TRIM26 suppresses PBX1 transcriptional activity. (A-B) HEK293T cells were co-transfected with Flag-PBX1, PRE.Luci, β-gal and TRIM26 (A) or TRIM26∆R (B) plasmids for 48 hrs, cell lysates were prepared for luciferase activity measurement and IB assays. mean±SD (n=3). ***, P<0.001; ns, not significant. (C-D) NSCLC cell lines were transfected with TRIM26 plasmids (C) or siTRIM26 (D) for 48 hrs, followed by IB assays to evaluate the expression levels of PBX1 and its downstream gene RNF6. (E-F) PBX1 were knocked out from A549 by its specific sgRNA. Cells were then transfected with a TRIM26 plasmid for 48 hrs. Total RNA was extracted for RT-PCR against TRIM26, PBX1, RNF6 or GAPDH (E). Cell lysates were subjected to IB against specific proteins as indicated (F). DU145 lacking PBX1 was used as a control.
TRIM26 promotes NSCLC cell proliferation and migration in association with PBX1 degradation. (A, B) A549 cells were transfected with a TRIM26 plasmid while H226 cells were transfected with siTRIM26, followed cell proliferation assessment by MTT assay. mean±SD (n=3). ***, P<0.001, versus control. (C, D) Cell proliferation was evaluated by EdU incorporation assay in A549 and H226 cells after transfection of TRIM26 plasmids or siTRIM26. mean±SD (n=3). **, P< 0.01, ***, P< 0.001, versus control. (E, F) A549 cells were transfected with TRIM26 plasmids and H226 were transfected with siTRIM26, followed by colony formation assay. Compared with control, ***, P<0.001. (G, H) A549 and H226 cells were transfected with Myc-TRIM26 or siTRIM26 for 48 hrs, followed by transwell assays. mean±SD (n=3). **, P< 0.01, ***, P< 0.001, versus control.
Knockdown of PBX1 partly abolishes the effects of TRIM26 knockdown on NSCLC cell proliferation, survival and migration. (A) A549 and H226 cells were transfected with siTRIM26 alone or co-transfected with siPBX1, for 24 hrs, followed cell lysate preparation and Western blot assays. B-D, Cell viability (B), EdUincorporation assay (C) and transwell assays (D) were performed in A549 and H226 cells after transfection with siTRIM26 alone or co-transfection with siPBX1. Mean±SD (n=3). **, P< 0.01, ***, P< 0.001, versus control.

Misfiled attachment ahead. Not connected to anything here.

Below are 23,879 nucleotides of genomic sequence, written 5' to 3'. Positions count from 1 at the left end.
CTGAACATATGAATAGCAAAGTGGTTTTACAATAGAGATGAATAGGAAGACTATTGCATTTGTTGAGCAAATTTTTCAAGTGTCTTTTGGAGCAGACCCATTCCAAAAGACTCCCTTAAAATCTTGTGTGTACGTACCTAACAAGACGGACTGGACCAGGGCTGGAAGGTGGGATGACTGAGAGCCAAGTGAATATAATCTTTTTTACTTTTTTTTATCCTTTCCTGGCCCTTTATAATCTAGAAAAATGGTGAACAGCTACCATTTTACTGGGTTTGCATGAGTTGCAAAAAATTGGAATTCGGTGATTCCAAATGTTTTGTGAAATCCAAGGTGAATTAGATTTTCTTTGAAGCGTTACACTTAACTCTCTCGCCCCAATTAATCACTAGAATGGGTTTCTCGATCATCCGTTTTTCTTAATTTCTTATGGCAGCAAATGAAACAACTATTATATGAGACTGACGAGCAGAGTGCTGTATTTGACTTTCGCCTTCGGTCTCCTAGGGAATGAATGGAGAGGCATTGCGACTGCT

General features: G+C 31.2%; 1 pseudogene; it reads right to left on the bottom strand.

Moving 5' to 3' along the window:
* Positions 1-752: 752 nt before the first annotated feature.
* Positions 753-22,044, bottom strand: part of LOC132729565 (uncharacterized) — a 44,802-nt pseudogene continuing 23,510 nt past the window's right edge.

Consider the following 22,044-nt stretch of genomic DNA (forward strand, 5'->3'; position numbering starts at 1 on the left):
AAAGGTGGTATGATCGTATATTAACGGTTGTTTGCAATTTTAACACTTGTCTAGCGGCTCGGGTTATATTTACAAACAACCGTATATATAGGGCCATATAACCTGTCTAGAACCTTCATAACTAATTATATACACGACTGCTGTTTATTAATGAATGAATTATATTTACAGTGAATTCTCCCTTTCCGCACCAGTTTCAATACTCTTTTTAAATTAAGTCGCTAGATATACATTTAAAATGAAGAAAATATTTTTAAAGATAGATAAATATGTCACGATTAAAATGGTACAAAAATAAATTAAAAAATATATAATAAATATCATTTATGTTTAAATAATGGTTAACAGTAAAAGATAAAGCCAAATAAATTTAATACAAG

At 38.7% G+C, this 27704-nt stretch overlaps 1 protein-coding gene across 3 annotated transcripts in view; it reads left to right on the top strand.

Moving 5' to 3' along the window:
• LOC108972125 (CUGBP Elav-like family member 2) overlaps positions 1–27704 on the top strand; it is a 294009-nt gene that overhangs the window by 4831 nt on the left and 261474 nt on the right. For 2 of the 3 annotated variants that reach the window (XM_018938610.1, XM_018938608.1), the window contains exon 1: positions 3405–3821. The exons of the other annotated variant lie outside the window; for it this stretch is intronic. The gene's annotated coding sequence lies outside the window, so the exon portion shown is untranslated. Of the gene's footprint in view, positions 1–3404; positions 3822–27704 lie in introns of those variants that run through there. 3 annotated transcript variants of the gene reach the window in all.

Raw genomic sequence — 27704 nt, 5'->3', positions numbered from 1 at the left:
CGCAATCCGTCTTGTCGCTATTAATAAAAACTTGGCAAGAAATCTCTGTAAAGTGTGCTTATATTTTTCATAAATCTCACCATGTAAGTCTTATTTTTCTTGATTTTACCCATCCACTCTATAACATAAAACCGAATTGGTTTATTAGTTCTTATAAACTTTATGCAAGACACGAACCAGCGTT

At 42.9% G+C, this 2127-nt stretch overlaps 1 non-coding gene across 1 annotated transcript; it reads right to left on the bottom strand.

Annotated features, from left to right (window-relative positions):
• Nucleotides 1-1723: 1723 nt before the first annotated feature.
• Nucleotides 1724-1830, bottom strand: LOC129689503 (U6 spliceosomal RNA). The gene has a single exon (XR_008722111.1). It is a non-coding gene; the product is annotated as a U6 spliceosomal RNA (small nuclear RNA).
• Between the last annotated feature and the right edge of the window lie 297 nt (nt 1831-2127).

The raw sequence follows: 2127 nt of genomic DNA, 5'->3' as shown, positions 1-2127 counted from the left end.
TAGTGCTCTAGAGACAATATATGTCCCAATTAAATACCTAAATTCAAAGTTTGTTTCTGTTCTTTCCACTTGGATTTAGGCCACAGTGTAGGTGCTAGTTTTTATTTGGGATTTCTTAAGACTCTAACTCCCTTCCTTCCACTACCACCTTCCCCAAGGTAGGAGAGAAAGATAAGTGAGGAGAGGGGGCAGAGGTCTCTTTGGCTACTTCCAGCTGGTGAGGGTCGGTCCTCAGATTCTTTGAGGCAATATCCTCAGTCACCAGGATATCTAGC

TRIM26 is a member of the tripartite motif (TRIM) family E3 ligases containing the TRIM domain. Currently, most studies on TRIM26 are focused on its involvement in modulation of innate antiviral responses15. There are several studies on cancers but present contradicted conclusion. On one side, TRIM26 is reported as a tumor suppressor and its overexpression inhibits the growth of tumors including hepatocellular carcinoma16, and thyroid cancer17. On the other hand, it is also found that TRIM26 might promote carcinogenesis of bladder cancer by activating AKT/GSK3β signaling18 and is involved in maintenance of glioblastoma stem cells by stabilizing SOX2, a key transcription factor in cancer stem cells19. In the present study, we added that TRIM26 also promotes NSCLC and it clearly demonstrated that TRIM26 is highly expressed in NSCLC cells and promotes NSCLC cell proliferation, migration and tumor growth. In the mechanistic study, we found that although TRIM26 fails to modulate PTEN, it induces degradation of PBX1 in NSCLC cells as a ubiquitin E3 ligase. The AP-MS/MS and subsequent reciprocal IP/IB assays demonstrated that TRIM26 binds to PBX1. TRIM26 mediates PBX1 for K48-linked polyubiquitination, however, when the RING domain is deleted, TRIM26 is inactivated and it fails to induce PBX1 degradation. Therefore, TRIM26 as an E3 ligase mediates PBX1 ubiquitination and degradation.
TRIM26 promotes NSCLC tumor growth in nude mice by downregulating PBX1. (A) Representative NSCLC and their para-cancerous tissues were collected for IHC assay against TRIM26 (A). (B) The statistical analyses on TRIM26 in the IHC assays as shown in A. (C) NSCLC and the paired normal tissues were subjected to IB, the ratio of TRIM26/GAPDH were analyzed. (D) TRIM26 expression is negatively associated with overall survival of patients with NSCLC. (E) A549 cells infected with TRIM26 or GFP lentivirus were injected into nude mice subcutaneously. Tumors were excised at the end of the experiment. (F) H226 cells infected with sgTRIM26 or control sgRNA (NC) lentivirus were injected into nude mice subcutaneously. (G-H) Tumor weights were then measured at the end of each experiment. mean±SD (n=6). ***, P< 0.001, versus control group. (I) Tumor samples from the xenografts were subjected to IB analyses for TRIM26 and PBX1with specific antibodies. (J) Tumors from E-F were subjected to IHC against specific proteins as indicated. (K) The hypothesis of TRIM26 promotes NSCLC by inducing PBX1 degradation via the ubiquitin proteasome pathway.